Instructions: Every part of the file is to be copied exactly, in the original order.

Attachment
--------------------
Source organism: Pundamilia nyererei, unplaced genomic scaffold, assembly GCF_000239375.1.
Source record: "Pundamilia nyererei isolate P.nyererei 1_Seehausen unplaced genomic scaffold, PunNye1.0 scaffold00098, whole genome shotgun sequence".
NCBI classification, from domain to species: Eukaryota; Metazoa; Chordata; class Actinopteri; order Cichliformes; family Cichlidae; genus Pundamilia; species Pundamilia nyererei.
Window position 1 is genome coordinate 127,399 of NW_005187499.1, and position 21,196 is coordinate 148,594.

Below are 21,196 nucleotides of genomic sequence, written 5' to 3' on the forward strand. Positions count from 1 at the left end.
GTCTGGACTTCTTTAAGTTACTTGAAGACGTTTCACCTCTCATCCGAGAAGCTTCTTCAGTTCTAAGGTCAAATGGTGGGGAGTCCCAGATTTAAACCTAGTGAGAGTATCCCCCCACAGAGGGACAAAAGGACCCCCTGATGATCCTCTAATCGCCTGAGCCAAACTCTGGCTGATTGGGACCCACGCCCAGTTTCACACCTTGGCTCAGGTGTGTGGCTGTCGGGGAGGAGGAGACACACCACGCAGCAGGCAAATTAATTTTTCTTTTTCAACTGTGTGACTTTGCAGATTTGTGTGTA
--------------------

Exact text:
Source organism: Pundamilia nyererei, unplaced genomic scaffold, assembly GCF_000239375.1.
Source record: "Pundamilia nyererei isolate P.nyererei 1_Seehausen unplaced genomic scaffold, PunNye1.0 scaffold00098, whole genome shotgun sequence".
NCBI classification, from domain to species: Eukaryota; Metazoa; Chordata; class Actinopteri; order Cichliformes; family Cichlidae; genus Pundamilia; species Pundamilia nyererei.
Window position 1 is genome coordinate 127,399 of NW_005187499.1, and position 21,196 is coordinate 148,594.

Below are 21,196 nucleotides of genomic sequence, written 5' to 3' on the forward strand. Positions count from 1 at the left end.
GTCTGGACTTCTTTAAGTTACTTGAAGACGTTTCACCTCTCATCCGAGAAGCTTCTTCAGTTCTAAGGTCAAATGGTGGGGAGTCCCAGATTTAAACCTAGTGAGAGTATCCCCCCACAGAGGGACAAAAGGACCCCCTGATGATCCTCTAATCGCCTGAGCCAAACTCTGGCTGATTGGGACCCACGCCCAGTTTCACACCTTGGCTCAGGTGTGTGGCTGTCGGGGAGGAGGAGACACACCACGCAGCAGGCAAATTAATTTTTCTTTTTCAACTGTGTGACTTTGCAGATTTGTGTGTA